VeronaFiere will also organize a presentation on Saturday, October 9th titled “Stone Idioms in New German Architecture,” coordinated by architect Augusto Roman Burelli. The meeting will be attended by historians, critics and exponents of the various approaches taken in German architecture involved in experiences of construction with stone.

Career Award

Because culture and economy are viewed as inseparable elements for VeronaFiere, it set up the International Stone Architecture Award in 1987. This year, a prestigious new award, the Marmomacc Career Award 2004, will be launched. The first recipient will be renowned architect Hans Stimmann of Germany.

The International Stone Architecture Award is held every two years, and targets the main interpreters of the most significant architectural experiences in recent times, where stone is the “identity” material that determines the aesthetic values and technical quality of projects. The new award will be linked this year with events at Marmomacc detailing the qualitative use of stone in modern German architecture.

The Consulting Committee, involving well-known experts from both Italy and abroad (Augusto Roman Burelli, Marco Casamonti, Francesco Cellini, Werner Oechslin and Vincenzo Pavan), identified Stimmann -- Senatsbaudirektor of the City of Berlin -- as the key figure in contemporary stone architecture in Germany, and one of the most representative exponents of the “German workshop” highlighted at Marmomacc in the Marble Art Culture section through shows and conventions.

Moreover, the exhibition, which will welcome this year around 1,000 architects from all over the world, last June also received a prestigious preview thanks to the conference “Stone Concepts and Craftsmanship in Constructions” held by Professor Francesco Venezia of the Venice University Institute of Architecture and one of the leading world experts in the use of stone in buildings.

An architect himself, he was born in Lauro (Avellino) in 1944 and is famed for some of his innovative works -- the Gibellina Museum, the Open-Air Theatre in Salemi, the University Library and Law & Economics Centre in Amiens (France), which won the International Stone Architecture Award in 1997, the Material Testing Laboratory at the Faculty of Architecture, Venice & Mestre, etc. -- and also for having lectured in Berlin, Harvard and Lausanne. He analyzed the use of stone over history and terms of its expressive characteristics and wide-ranging application potential.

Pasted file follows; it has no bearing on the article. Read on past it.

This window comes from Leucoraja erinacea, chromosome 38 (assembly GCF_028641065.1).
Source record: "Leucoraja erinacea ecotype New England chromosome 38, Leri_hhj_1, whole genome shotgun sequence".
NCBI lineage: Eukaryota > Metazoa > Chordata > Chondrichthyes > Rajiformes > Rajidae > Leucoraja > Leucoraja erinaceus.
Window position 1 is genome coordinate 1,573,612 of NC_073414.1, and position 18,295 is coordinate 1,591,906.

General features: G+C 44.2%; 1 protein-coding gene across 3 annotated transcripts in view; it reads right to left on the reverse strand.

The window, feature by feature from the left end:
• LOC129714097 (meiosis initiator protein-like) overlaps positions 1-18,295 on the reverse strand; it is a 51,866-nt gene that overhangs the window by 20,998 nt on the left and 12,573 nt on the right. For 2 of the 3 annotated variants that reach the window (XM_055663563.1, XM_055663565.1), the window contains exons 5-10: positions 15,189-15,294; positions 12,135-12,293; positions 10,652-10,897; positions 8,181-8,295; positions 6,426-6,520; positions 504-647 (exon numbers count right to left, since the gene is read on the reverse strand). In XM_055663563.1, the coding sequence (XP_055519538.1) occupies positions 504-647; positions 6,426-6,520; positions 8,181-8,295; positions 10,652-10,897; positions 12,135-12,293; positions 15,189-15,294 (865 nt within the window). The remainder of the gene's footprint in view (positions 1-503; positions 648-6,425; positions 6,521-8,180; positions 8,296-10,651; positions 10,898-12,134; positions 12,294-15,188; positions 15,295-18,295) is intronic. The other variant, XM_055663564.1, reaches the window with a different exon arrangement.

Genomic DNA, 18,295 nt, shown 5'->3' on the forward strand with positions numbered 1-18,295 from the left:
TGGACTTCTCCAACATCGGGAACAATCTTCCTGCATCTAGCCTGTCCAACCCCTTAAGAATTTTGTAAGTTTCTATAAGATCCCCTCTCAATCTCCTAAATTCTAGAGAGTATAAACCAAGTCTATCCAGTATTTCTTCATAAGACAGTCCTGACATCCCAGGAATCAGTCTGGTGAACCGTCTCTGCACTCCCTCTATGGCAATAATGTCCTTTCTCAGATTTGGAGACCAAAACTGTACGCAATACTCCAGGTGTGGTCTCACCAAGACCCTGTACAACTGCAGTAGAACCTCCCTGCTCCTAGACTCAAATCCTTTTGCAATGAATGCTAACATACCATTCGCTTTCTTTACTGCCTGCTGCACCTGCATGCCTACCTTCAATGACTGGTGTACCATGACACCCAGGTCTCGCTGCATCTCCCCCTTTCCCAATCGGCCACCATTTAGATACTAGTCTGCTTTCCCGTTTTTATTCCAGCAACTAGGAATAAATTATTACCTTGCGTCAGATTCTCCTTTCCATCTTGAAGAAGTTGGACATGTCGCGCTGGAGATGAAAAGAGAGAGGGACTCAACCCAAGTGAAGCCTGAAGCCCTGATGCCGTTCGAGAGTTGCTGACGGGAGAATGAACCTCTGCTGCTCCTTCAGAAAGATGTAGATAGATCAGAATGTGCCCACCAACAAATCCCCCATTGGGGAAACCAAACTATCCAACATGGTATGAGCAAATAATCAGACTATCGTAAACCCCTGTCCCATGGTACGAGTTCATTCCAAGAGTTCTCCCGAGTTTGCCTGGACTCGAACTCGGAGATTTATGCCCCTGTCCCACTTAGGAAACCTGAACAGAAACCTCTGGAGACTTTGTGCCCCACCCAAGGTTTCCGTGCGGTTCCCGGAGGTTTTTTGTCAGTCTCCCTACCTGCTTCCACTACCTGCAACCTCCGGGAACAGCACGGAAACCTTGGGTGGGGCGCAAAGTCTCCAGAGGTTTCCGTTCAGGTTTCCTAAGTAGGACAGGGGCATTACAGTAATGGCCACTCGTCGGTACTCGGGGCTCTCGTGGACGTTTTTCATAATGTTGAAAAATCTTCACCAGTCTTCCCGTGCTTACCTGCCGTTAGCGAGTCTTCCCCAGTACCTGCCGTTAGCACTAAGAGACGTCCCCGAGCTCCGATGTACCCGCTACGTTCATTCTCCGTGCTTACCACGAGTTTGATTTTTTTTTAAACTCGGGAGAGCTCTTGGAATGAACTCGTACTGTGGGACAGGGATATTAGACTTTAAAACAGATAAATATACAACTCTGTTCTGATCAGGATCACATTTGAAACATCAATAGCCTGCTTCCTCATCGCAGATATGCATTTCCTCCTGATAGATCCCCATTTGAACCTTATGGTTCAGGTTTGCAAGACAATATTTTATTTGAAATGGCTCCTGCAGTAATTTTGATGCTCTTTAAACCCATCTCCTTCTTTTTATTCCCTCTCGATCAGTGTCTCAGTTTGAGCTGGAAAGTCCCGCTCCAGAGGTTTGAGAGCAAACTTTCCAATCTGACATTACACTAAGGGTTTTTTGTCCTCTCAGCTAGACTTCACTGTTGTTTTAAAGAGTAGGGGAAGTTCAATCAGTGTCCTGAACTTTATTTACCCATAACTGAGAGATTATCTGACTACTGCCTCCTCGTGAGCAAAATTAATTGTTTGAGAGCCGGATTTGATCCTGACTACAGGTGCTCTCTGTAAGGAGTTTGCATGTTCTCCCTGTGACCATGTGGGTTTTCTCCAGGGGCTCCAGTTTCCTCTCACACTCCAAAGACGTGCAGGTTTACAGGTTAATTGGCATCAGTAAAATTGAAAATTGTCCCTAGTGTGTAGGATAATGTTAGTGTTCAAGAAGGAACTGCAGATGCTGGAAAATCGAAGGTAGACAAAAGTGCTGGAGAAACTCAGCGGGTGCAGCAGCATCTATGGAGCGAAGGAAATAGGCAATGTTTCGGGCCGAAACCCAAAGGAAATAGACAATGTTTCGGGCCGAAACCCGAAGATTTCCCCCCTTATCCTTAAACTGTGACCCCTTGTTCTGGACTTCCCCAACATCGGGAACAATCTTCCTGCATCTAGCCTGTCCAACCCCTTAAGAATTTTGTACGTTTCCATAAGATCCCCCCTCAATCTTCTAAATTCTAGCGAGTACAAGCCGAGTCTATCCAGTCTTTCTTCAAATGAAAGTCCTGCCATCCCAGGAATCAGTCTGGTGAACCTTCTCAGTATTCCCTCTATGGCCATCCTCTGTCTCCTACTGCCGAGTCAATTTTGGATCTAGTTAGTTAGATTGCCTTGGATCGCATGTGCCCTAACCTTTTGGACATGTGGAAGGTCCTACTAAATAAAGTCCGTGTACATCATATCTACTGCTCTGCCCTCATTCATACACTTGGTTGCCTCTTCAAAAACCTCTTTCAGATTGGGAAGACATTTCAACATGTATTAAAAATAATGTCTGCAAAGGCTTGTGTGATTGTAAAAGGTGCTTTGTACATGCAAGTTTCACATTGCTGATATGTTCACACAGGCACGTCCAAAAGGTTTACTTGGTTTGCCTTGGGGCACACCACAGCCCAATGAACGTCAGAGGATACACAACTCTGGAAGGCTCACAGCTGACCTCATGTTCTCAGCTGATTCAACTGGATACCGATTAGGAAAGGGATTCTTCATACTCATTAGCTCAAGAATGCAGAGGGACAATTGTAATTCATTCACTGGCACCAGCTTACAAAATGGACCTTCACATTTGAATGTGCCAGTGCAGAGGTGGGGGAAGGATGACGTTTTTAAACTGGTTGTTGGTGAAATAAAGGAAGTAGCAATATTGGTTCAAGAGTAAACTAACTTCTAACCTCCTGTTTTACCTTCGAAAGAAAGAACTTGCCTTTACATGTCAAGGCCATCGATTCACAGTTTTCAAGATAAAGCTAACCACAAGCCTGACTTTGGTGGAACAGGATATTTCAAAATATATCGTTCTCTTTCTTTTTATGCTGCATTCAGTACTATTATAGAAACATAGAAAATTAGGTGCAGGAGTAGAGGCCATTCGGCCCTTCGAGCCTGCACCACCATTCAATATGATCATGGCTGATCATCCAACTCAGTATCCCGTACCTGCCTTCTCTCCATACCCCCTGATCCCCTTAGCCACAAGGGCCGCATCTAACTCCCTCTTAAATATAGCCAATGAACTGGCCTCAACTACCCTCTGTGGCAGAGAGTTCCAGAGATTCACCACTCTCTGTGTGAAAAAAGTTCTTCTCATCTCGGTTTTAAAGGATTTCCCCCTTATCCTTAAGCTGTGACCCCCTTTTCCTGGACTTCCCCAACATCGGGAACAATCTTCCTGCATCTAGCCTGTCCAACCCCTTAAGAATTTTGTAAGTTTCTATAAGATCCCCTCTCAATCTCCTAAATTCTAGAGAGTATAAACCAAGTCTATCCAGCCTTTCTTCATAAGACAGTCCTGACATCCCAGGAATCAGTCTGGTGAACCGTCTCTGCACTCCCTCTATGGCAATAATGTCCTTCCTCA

He particularly emphasised the need for a “workshop of ideas” behind any “building project,” otherwise “stone will not flourish.” “We have to 'think' stone,” he pointed out, “and to do so we need precise rules -- rules of art. Today, we often witness projects lacking true theoretical analysis, with readily imagined consequences. Stone, by its very nature, communicates the idea of 'construction' and in recent years has seen a large-scale revival. It must be viewed as a material that survives time.”

The conference was part of a project that VeronaFiere has promoted for several years, as highlighted by President Luigi Castelletti, with the aim of “promoting a show that not only lasts for the days of the event as such, but also for the rest of the year.”

To obtain more information about the upcoming exhibition, visit Marmomacc's Web site at www.marmomacc.com.

Sidebar: AIA Continuing Education Course to take place at Marmomacc

The sixth edition of the Veronafiere's AIA-approved Continuing Education course, co-sponsored with Stone World magazine, will be held Wednesday, October 6 through Saturday, October 9, 2004, during Marmomacc, the world's leading trade fair for the marble and stone industry.

The course, “Designing with Natural Stone,” provides a comprehensive overview of architectural stone applications. Architects learn how marble is quarried, treated, cut, selected for specific jobs, and then installed using the latest products and technologies. The course will include field trips to a quarry and stone cutting factories, a tour of Palladian villas, and ample time for a thorough exploration of Marmomacc.

This program has been offered for the past five years and has generated such comments as: “One of the most informative continuing education programs I have attended.” -- John Stephenson, Thompson Ventulette and Stainback & Associates (Atlanta); “I found this a memorable course. The technical content was accurate and excellent.”-- Louise Addonizio, Perkins and Will (New York); “I thought it was a fantastic program; well worth the time.” -- John Coons, Sasaki Associates (San Francisco).

Architects will earn about 20 AIA/CES learning-unit hours. Many classes will provide HSW credits.